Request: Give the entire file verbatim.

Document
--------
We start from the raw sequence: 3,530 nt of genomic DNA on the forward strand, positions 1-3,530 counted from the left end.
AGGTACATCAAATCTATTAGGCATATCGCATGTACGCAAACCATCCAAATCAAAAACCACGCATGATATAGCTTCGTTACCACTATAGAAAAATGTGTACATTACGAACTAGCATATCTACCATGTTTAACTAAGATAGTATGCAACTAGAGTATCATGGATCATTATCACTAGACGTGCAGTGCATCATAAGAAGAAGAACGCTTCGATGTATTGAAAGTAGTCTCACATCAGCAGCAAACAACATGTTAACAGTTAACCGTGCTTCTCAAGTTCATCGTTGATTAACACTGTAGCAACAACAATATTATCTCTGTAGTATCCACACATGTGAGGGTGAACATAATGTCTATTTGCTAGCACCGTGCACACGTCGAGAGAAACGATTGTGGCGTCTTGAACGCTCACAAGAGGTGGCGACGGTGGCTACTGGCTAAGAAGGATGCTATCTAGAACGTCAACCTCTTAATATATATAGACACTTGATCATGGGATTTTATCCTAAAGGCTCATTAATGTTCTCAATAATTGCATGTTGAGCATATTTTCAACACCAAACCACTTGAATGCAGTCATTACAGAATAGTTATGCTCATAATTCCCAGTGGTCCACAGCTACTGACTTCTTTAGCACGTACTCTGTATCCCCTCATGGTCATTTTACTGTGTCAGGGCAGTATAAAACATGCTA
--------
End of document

We start from the raw sequence: 3,530 nt of genomic DNA on the forward strand, positions 1-3,530 counted from the left end.
AGGTACATCAAATCTATTAGGCATATCGCATGTACGCAAACCATCCAAATCAAAAACCACGCATGATATAGCTTCGTTACCACTATAGAAAAATGTGTACATTACGAACTAGCATATCTACCATGTTTAACTAAGATAGTATGCAACTAGAGTATCATGGATCATTATCACTAGACGTGCAGTGCATCATAAGAAGAAGAACGCTTCGATGTATTGAAAGTAGTCTCACATCAGCAGCAAACAACATGTTAACAGTTAACCGTGCTTCTCAAGTTCATCGTTGATTAACACTGTAGCAACAACAATATTATCTCTGTAGTATCCACACATGTGAGGGTGAACATAATGTCTATTTGCTAGCACCGTGCACACGTCGAGAGAAACGATTGTGGCGTCTTGAACGCTCACAAGAGGTGGCGACGGTGGCTACTGGCTAAGAAGGATGCTATCTAGAACGTCAACCTCTTAATATATATAGACACTTGATCATGGGATTTTATCCTAAAGGCTCATTAATGTTCTCAATAATTGCATGTTGAGCATATTTTCAACACCAAACCACTTGAATGCAGTCATTACAGAATAGTTATGCTCATAATTCCCAGTGGTCCACAGCTACTGACTTCTTTAGCACGTACTCTGTATCCCCTCATGGTCATTTTACTGTGTCAGGGCAGTATAAAACATGCTA